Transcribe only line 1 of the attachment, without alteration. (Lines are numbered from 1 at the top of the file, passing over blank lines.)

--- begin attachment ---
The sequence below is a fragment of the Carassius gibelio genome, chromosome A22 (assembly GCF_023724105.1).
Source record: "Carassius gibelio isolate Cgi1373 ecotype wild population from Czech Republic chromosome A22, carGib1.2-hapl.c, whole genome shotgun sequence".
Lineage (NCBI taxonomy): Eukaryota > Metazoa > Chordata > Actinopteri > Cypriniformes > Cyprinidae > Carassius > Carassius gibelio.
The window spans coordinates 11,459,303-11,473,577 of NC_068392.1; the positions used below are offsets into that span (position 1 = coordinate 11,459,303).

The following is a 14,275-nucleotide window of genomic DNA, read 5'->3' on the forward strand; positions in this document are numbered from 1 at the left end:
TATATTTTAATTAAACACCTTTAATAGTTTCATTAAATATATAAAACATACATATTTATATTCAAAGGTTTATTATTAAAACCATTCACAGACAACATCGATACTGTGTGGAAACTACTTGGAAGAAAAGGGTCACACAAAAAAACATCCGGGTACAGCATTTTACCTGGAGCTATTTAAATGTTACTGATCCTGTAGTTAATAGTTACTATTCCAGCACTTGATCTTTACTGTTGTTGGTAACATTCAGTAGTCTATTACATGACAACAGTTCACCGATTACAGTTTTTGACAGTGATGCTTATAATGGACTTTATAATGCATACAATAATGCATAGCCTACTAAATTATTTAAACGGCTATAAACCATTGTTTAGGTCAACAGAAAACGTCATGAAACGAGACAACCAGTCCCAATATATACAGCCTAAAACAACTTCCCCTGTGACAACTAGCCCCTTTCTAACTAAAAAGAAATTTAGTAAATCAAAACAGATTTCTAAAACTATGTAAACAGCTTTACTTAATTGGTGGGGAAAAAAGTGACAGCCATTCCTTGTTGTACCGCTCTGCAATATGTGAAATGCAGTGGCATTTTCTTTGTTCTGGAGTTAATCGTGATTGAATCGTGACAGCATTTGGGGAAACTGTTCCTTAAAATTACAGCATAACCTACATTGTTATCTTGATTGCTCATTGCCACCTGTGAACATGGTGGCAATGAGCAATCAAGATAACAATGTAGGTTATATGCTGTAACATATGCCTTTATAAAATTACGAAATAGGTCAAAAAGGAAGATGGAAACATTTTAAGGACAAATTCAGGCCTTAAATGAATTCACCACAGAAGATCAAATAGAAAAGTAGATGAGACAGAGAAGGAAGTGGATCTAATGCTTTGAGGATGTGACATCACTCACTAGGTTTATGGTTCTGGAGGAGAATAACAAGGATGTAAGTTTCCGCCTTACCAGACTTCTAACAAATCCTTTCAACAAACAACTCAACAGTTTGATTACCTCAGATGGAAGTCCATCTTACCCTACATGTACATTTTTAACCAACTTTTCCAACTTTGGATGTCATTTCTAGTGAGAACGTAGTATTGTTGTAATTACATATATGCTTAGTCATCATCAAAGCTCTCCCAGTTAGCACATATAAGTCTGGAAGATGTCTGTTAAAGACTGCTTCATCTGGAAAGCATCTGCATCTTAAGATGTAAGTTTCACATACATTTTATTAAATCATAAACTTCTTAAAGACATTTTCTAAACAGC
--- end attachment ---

The sequence below is a fragment of the Carassius gibelio genome, chromosome A22 (assembly GCF_023724105.1).